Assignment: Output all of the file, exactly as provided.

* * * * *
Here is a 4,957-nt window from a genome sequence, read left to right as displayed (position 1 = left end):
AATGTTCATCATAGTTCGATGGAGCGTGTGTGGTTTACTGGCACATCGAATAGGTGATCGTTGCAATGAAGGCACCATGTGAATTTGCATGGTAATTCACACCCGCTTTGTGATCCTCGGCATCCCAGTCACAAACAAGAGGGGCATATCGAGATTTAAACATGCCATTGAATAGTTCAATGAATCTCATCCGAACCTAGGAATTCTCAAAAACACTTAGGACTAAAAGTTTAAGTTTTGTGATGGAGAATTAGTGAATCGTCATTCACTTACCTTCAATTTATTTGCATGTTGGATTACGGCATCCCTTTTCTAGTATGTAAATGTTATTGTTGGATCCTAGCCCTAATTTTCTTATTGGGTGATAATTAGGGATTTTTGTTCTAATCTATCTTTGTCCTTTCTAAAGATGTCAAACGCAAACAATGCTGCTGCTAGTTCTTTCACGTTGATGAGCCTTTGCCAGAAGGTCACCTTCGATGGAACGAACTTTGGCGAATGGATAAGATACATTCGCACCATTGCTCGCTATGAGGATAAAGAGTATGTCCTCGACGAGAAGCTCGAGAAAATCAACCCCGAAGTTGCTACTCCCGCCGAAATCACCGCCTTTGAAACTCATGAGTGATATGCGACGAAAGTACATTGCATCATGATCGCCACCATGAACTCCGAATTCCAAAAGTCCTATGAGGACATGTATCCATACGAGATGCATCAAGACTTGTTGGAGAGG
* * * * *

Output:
Here is a 4,957-nt window from a genome sequence, read left to right as displayed (position 1 = left end):
AATGTTCATCATAGTTCGATGGAGCGTGTGTGGTTTACTGGCACATCGAATAGGTGATCGTTGCAATGAAGGCACCATGTGAATTTGCATGGTAATTCACACCCGCTTTGTGATCCTCGGCATCCCAGTCACAAACAAGAGGGGCATATCGAGATTTAAACATGCCATTGAATAGTTCAATGAATCTCATCCGAACCTAGGAATTCTCAAAAACACTTAGGACTAAAAGTTTAAGTTTTGTGATGGAGAATTAGTGAATCGTCATTCACTTACCTTCAATTTATTTGCATGTTGGATTACGGCATCCCTTTTCTAGTATGTAAATGTTATTGTTGGATCCTAGCCCTAATTTTCTTATTGGGTGATAATTAGGGATTTTTGTTCTAATCTATCTTTGTCCTTTCTAAAGATGTCAAACGCAAACAATGCTGCTGCTAGTTCTTTCACGTTGATGAGCCTTTGCCAGAAGGTCACCTTCGATGGAACGAACTTTGGCGAATGGATAAGATACATTCGCACCATTGCTCGCTATGAGGATAAAGAGTATGTCCTCGACGAGAAGCTCGAGAAAATCAACCCCGAAGTTGCTACTCCCGCCGAAATCACCGCCTTTGAAACTCATGAGTGATATGCGACGAAAGTACATTGCATCATGATCGCCACCATGAACTCCGAATTCCAAAAGTCCTATGAGGACATGTATCCATACGAGATGCATCAAGACTTGTTGGAGAGG